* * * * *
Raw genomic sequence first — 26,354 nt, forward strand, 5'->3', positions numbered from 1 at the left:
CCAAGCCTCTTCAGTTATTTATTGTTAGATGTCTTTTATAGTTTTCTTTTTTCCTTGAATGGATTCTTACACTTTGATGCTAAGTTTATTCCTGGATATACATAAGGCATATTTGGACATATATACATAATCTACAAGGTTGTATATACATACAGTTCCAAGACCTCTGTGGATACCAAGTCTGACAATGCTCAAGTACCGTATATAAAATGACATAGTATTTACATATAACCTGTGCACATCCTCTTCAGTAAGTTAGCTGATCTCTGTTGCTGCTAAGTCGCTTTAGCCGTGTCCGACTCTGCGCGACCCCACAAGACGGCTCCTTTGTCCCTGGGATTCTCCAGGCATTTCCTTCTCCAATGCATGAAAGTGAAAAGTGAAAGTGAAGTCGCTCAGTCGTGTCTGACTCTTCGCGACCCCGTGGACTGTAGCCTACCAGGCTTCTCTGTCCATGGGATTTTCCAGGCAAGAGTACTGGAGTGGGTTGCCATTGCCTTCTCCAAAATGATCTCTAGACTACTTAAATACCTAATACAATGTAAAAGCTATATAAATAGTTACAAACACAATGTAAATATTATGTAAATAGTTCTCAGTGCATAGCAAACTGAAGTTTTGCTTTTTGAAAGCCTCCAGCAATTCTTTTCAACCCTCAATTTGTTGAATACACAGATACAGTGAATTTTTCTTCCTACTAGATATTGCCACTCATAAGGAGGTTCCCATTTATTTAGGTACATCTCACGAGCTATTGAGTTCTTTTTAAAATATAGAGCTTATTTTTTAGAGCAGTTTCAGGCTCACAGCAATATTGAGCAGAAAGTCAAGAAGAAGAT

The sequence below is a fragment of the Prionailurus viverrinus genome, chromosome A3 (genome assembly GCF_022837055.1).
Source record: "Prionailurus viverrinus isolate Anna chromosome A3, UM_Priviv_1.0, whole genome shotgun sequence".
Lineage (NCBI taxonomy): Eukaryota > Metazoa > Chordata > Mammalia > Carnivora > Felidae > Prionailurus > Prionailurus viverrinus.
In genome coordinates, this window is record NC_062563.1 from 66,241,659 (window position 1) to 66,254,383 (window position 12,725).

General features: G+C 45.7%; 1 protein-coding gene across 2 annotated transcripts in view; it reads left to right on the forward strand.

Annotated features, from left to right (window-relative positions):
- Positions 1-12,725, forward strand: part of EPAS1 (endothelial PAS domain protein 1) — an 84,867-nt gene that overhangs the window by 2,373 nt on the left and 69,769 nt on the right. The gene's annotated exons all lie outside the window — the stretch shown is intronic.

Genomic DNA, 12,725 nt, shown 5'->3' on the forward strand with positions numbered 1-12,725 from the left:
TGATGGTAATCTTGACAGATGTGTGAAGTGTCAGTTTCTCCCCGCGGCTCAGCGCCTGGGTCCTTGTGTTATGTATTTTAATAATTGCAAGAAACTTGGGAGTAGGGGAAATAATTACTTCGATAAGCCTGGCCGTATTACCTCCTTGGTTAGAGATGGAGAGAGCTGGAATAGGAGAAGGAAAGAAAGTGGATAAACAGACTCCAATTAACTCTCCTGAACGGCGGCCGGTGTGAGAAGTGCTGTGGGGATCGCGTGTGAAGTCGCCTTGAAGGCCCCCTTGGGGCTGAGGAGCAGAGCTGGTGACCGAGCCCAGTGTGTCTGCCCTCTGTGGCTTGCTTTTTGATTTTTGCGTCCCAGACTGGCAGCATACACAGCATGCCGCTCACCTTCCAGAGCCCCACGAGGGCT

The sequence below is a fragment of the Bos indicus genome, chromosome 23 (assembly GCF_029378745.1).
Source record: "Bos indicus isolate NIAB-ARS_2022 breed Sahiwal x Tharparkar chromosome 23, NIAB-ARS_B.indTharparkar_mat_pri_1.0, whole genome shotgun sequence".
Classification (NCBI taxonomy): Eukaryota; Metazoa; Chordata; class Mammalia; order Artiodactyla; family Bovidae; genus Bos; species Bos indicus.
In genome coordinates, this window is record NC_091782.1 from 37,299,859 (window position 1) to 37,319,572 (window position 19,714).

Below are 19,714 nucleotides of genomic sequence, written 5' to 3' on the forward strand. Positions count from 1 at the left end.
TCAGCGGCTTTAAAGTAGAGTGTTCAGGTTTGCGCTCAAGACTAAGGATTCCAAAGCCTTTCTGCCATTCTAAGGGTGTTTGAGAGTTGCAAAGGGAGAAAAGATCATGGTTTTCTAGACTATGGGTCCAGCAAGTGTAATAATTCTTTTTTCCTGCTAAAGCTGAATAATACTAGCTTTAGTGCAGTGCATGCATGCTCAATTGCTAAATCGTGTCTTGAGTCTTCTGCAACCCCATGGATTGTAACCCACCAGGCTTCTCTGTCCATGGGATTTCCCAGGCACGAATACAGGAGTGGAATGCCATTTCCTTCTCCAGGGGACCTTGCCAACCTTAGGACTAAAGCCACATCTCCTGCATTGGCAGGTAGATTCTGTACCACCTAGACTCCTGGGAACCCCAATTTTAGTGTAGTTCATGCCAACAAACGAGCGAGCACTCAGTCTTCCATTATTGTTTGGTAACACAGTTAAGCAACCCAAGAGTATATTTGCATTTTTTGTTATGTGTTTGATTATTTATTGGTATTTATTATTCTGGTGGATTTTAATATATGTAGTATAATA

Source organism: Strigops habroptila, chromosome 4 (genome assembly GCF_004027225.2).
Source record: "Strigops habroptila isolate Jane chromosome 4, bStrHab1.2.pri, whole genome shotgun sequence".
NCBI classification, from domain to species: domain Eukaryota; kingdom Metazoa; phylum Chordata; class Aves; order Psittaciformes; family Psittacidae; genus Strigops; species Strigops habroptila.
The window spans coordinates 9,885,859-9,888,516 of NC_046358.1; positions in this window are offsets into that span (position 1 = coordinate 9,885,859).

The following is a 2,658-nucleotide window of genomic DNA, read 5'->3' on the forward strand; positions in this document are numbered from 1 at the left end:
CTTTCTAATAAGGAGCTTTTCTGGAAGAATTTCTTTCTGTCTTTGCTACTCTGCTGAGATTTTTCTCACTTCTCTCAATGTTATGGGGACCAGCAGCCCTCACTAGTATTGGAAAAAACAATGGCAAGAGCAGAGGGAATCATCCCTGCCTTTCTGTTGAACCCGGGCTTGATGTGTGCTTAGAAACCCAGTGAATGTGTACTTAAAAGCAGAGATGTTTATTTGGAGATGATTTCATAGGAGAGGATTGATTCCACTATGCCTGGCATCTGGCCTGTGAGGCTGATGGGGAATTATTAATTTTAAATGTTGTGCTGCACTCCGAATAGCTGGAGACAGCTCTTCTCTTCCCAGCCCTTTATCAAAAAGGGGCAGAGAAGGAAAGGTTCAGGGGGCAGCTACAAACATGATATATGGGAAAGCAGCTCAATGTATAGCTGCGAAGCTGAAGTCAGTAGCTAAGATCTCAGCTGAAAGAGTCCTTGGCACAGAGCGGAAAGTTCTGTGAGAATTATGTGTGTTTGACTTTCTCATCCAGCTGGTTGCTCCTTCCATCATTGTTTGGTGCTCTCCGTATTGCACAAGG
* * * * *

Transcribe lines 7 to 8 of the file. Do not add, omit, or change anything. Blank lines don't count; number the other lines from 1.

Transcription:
General features: G+C 45.7%; 1 protein-coding gene across 2 annotated transcripts in view; it reads left to right on the forward strand.

Annotated features, from left to right (window-relative positions):